Some 70% of cases involving authorities at the Brazilian Supreme Court and the Superior Court of Justice concern crimes related to corruption.
The information was reported this week by the Federal Prosecution Service during an event held Monday (December 4) in observance of the International Anti-Corruption Day, celebrated on December 9.
Also according to official data, the Supreme Court currently deliberates on 95 criminal cases (charges accepted) and 439 inquiries (initial probe phase) linked to authorities shielded by their posts, like the president, the vice-president, cabinet and Congress members.
The Superior Court of Justice—which rules over cases targeting officials like state governors, appellate judges, and prosecutors—are dealing with 72 criminal cases and 101 inquiries.
In 2017, at least 40 anti-corruption operations were conducted across the country by prosecutors, in cooperation with other government agencies.
In the view of Prosecutor-General Raquel Dodge, the Prosecution Service has tackled the problem tenaciously over the last few years. “There is still a long way ahead of us. The risks faced by someone corrupt were minimal. We need to increase those risks with punishment to discourage offenders,” she said.
Brazil’s Prosecution Service has struck 18 leniency agreements with corruption-tainted companies in 2017 involving amounts adding up to US$ 7.38 billion.
Leniency agreements were introduced in 2013 and deal with firms accused of misconduct. Agreements of this kind aim to identify other parties involved and return the amounts embezzled to public coffers.
In the view of federal prosecutors, both leniency deals (for legal entities) and plea bargain deals (for natural persons), also created in 2013, have been instrumental in stopping wrongdoing by breaking the silence agreed upon by the individuals involved.
Plea bargain deals reduce the sentence given to someone willing to collaborate voluntarily with investigators. In cases under Operation Car Wash with the Supreme Court alone, some 200 people entered deals of this sort, in addition to 93 others in lower courts.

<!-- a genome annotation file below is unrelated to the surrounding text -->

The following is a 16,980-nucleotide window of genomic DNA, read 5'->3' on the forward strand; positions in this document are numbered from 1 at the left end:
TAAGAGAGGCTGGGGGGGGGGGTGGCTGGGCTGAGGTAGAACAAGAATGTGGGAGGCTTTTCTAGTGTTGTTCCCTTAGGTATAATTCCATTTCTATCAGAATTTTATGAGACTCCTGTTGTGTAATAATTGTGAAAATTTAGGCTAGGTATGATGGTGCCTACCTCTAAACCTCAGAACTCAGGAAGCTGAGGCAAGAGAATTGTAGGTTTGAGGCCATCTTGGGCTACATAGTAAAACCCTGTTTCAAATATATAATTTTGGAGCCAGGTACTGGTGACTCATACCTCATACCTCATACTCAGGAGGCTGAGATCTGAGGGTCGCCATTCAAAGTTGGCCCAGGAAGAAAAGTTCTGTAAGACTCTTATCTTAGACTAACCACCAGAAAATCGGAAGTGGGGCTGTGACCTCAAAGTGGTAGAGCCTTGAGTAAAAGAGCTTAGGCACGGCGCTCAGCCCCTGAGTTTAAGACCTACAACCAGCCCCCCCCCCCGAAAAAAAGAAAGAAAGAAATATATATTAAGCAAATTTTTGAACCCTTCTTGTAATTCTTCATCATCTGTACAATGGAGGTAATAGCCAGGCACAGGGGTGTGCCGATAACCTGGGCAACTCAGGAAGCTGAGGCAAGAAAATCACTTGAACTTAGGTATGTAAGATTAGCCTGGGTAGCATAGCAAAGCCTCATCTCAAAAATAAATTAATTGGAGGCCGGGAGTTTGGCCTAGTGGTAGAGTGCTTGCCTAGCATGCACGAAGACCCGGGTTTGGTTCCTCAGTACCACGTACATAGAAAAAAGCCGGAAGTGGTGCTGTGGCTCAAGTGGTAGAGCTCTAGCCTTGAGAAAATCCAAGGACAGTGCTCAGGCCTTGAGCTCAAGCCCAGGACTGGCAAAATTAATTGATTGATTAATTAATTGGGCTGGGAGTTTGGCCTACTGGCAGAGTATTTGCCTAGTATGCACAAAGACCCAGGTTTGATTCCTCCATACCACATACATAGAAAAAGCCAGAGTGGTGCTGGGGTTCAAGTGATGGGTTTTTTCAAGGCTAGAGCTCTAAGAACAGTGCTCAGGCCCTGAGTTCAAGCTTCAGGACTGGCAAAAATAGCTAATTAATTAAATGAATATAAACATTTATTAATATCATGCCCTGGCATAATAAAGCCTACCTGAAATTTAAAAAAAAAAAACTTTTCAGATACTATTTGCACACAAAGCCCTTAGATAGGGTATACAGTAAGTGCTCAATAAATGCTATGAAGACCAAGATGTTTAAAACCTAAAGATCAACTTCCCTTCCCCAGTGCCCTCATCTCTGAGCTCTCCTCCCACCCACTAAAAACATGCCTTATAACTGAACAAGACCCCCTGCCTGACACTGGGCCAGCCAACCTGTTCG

“Corruption needs to stop. We have new tools we’ll keep using: cooperation agreements, leniency deals, task forces, the execution of sentences after conviction at a low court, the clean-record law,” Dodge said.
“If corruption remains at such alarming levels and we lose the legal tools that enable us to tackle it, Brazil will be dealt the harsh blow of forgoing a promising future and having to live in a present marked by dishonesty and mistrust,” she went on to argue.
The prosecutors attending the event at the Office of the Prosecutor-General in Brasília also created a permanent committee and signed a cooperation agreement aimed at preventing and punishing electoral corruption in 2018, when the president, state governors, senators and deputies are to be elected.
The members of the electoral and accounts branches of the Prosecution Service pledged to enhance the monitoring of electoral wrongdoings and to work strategically to stop crime during the elections.
To the judgment of Ney Ribas, head of the Social Observatory of Brazil (OSB), people should be made aware that preventing corruption is a matter that concerns everyone.
“Corruption starts at home, in our attitudes, our small thefts, and we mustn’t forget that every example we set will be taken into account by our children and grandchildren,” he said, representing society in the event.
“We must either walk the righteous path or else bear the fruit of our mediocrity,” he added.
Grace Mendonça, Brazil’s Attorney-General, who also attended the event, argued that efforts should be made to put an end to corruption in everyone’s lives. She mentioned education as a way to bring about change in people’s rapport with public affairs.
“We won’t be able to eradicate corruption from public relations without serious policies that entail education,” she said.